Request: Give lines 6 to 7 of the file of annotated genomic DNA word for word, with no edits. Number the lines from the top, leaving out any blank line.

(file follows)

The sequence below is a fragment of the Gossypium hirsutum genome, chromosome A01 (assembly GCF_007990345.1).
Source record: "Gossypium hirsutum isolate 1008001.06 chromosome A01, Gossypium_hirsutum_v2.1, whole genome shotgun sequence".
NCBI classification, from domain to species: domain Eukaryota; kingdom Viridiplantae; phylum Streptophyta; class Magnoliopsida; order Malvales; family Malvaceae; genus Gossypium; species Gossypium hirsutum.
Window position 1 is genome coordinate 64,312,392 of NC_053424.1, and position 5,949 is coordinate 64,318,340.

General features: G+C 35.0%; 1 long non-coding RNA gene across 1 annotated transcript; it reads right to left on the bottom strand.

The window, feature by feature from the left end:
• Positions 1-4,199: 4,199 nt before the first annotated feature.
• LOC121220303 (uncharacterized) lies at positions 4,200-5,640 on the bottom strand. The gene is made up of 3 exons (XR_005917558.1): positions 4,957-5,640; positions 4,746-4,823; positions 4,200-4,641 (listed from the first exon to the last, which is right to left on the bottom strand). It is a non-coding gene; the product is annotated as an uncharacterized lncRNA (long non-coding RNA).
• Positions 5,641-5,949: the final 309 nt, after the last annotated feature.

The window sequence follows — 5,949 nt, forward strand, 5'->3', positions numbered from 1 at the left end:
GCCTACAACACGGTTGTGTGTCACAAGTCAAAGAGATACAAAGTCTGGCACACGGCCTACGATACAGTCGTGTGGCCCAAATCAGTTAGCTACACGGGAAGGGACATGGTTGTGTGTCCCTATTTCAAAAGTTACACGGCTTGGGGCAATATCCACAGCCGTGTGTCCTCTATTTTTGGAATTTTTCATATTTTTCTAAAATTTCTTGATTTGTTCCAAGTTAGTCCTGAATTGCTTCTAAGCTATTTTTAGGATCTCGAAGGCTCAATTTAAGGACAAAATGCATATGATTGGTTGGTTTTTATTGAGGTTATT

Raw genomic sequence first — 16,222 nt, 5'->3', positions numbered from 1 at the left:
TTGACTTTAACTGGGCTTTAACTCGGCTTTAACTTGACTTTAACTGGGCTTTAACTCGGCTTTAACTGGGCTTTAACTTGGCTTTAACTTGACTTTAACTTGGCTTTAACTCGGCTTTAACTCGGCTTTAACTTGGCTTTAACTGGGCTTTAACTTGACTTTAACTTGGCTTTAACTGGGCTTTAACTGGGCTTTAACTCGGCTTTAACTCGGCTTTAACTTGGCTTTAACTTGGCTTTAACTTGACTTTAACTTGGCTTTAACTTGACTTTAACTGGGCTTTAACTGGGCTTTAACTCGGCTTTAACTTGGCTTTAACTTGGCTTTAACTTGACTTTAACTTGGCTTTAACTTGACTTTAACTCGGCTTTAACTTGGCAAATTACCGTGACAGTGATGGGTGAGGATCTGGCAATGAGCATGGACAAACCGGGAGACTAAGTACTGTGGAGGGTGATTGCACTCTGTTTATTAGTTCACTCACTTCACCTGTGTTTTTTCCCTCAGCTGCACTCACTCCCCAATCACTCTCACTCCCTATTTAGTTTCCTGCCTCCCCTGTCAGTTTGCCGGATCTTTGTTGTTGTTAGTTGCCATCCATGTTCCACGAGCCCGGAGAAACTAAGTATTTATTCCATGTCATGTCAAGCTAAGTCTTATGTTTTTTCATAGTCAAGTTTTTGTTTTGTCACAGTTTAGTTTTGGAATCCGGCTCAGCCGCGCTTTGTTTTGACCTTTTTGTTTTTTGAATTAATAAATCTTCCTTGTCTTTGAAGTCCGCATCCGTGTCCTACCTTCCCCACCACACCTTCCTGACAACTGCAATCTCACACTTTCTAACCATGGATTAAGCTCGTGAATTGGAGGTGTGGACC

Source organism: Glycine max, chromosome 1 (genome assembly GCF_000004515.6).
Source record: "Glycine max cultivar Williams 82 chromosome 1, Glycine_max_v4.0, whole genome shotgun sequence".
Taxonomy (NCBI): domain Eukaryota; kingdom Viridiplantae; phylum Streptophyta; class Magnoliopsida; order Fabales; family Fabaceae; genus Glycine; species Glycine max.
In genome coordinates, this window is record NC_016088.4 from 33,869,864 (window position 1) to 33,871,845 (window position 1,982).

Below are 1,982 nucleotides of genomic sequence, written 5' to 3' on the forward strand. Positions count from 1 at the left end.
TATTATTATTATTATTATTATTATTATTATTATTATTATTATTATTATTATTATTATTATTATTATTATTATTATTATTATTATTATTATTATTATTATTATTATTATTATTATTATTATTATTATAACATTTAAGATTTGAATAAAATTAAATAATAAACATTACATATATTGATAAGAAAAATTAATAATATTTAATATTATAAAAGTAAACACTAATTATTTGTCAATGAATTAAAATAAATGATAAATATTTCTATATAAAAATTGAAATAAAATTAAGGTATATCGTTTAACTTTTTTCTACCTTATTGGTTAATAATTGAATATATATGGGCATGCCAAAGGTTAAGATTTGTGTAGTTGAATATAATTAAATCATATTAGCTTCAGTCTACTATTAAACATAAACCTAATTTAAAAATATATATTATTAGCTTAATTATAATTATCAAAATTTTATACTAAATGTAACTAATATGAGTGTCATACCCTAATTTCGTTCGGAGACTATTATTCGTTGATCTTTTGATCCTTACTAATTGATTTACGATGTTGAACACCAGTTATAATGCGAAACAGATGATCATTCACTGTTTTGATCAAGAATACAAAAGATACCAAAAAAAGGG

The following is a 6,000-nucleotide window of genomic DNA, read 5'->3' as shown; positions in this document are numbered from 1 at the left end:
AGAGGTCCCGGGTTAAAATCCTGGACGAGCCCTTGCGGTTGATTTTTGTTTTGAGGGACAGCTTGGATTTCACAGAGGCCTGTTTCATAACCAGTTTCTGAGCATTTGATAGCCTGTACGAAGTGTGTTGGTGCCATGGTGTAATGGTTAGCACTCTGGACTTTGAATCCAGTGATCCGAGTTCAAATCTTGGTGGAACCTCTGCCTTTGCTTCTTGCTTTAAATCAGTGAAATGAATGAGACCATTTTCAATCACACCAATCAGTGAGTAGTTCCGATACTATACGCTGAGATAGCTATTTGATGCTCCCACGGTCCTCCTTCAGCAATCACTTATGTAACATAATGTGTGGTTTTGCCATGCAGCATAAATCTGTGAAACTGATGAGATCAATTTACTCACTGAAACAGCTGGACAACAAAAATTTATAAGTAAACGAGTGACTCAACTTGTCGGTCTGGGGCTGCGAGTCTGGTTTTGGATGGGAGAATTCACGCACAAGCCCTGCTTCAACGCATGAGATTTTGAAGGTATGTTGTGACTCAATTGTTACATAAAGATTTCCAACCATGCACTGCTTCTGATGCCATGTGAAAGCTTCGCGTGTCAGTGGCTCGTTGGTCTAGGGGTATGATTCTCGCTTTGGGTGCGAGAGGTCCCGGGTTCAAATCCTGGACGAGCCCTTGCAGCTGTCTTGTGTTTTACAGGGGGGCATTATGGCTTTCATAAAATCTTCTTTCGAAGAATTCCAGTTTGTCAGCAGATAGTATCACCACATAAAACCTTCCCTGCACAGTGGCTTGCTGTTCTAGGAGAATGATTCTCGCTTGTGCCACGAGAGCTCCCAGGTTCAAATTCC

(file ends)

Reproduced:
The window, feature by feature from the left end:
• Positions 1-4,199: 4,199 nt before the first annotated feature.